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CUSTOMER SERVICE

Morton's Rare, Juicy PR Stunt

When Peter Skenkman tweeted that he was craving a steak from the iconic steakhouse, it delivered. And it got a big social-media thank you.

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Before hopping on his flight from Tampa to Newark, author and entrepreneur Peter Shankman jokingly tweeted to the Morton's Steakhouse official Twitter account that it'd be great to have a Morton's porterhouse waiting for him when he landed in New Jersey (via Digital Trends).

Well, someone at Morton's was listening. They had a tuxedo-clad server and a porterhouse waiting for a Shankman at the baggage claim less than three hours later. He was understandably thrilled, and shocked.

Morton's differentiates itself through quality and customer service -- that's how it can get people into the restaurant to order $40 entrees. This gesture focuses directly on the strengths of the Morton's brand, and was sure to be a hit if it got exposure.

And they picked the right guy to do it for. It's probably not a coincidence that Shankman happens to be the author of Customer Service: New Rules for a Social Media World, a book about how to use social media to improve customer service. He has also written about PR stunts that work.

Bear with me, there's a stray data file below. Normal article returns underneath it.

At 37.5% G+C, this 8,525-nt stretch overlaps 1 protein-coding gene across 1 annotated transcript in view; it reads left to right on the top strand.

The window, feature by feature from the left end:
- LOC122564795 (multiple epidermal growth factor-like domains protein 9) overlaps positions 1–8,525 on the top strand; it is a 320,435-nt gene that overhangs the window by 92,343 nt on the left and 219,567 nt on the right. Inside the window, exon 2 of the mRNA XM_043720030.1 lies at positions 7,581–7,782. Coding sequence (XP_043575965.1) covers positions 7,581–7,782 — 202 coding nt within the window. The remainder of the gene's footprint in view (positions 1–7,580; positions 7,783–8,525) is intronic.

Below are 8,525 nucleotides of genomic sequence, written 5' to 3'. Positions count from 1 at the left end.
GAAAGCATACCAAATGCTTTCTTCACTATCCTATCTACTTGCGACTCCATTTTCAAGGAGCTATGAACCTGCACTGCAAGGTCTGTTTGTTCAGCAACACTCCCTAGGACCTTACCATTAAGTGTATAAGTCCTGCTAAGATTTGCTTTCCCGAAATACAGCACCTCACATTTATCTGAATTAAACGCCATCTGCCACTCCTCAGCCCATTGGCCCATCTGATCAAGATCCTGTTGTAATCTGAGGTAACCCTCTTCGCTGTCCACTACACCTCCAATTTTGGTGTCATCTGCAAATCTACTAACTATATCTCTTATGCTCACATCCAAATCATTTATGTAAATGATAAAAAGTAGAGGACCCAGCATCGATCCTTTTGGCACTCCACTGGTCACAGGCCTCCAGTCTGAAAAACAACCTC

So did it pay off? Big time. It has been an absolute PR coup.

Shankman put up a blog post about the experience, entitled "The Greatest Customer Service Story Ever Told, Starring Morton's Steakhouse." He also has 100,000 followers on Twitter, and now all of them know how awesome Morton's was to him.

It got a bunch of attention from the media over the weekend too, and dozens of outlets retold the story, many praising it as much as Shankman did.

Shankman doesn't think it was about any of that though. Here's what he had to say on his blog: 

"Of course, there immediately came a few tweets from the other side of the camp, specifically calling out that I have over 100k Twitter followers, and if I didn’t, this never would have happened. But you know what? I don’t think that’s the case. I don’t think it’s about my follower numbers. I think it’s about Morton’s knowing I’m a good customer, who frequents their establishments regularly."

Either way, it makes more sense for Morton's to do this for a frequent customer that has significant reach and industry cred than a regular Morton's eater. Well played, Morton's.




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